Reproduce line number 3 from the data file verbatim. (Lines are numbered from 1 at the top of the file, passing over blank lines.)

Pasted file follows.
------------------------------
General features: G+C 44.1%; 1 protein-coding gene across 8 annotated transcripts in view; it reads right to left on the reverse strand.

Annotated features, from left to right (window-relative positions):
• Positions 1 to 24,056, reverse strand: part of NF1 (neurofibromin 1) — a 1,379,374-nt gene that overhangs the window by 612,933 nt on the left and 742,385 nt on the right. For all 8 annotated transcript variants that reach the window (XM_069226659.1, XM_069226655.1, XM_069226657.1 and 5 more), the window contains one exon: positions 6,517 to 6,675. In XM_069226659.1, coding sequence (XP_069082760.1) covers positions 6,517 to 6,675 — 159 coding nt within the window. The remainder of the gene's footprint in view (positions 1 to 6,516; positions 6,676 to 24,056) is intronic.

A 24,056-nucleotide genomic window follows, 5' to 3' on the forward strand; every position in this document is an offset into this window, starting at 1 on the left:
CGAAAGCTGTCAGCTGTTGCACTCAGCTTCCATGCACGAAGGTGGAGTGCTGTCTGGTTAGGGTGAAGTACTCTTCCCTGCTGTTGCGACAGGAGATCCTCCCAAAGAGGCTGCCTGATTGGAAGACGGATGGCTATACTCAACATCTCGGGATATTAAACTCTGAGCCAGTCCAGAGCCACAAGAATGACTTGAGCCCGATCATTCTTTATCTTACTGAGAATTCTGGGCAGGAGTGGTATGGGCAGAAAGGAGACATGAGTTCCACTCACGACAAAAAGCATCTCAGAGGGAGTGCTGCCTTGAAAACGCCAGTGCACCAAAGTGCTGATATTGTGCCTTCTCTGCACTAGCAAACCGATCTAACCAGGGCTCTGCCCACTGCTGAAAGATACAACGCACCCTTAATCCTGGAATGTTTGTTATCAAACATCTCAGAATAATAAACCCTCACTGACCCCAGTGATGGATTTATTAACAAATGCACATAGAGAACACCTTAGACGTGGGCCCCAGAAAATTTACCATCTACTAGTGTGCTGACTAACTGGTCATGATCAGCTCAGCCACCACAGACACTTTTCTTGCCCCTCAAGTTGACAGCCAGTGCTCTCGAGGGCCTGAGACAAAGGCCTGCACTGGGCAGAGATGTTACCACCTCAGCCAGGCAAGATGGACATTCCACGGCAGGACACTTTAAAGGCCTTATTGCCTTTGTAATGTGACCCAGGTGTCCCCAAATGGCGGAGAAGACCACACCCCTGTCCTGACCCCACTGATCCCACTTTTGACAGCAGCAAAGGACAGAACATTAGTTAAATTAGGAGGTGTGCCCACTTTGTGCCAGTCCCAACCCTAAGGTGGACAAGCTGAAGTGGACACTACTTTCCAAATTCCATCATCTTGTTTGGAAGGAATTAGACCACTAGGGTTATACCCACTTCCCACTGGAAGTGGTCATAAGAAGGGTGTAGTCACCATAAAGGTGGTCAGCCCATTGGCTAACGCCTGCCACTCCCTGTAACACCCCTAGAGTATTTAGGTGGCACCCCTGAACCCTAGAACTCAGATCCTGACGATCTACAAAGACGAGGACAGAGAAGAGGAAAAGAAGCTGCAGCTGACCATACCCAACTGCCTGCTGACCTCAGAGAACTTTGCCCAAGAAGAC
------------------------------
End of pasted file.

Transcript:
• Positions 1 to 24,056, reverse strand: part of NF1 (neurofibromin 1) — a 1,379,374-nt gene that overhangs the window by 612,933 nt on the left and 742,385 nt on the right. For all 8 annotated transcript variants that reach the window (XM_069226659.1, XM_069226655.1, XM_069226657.1 and 5 more), the window contains one exon: positions 6,517 to 6,675. In XM_069226659.1, coding sequence (XP_069082760.1) covers positions 6,517 to 6,675 — 159 coding nt within the window. The remainder of the gene's footprint in view (positions 1 to 6,516; positions 6,676 to 24,056) is intronic.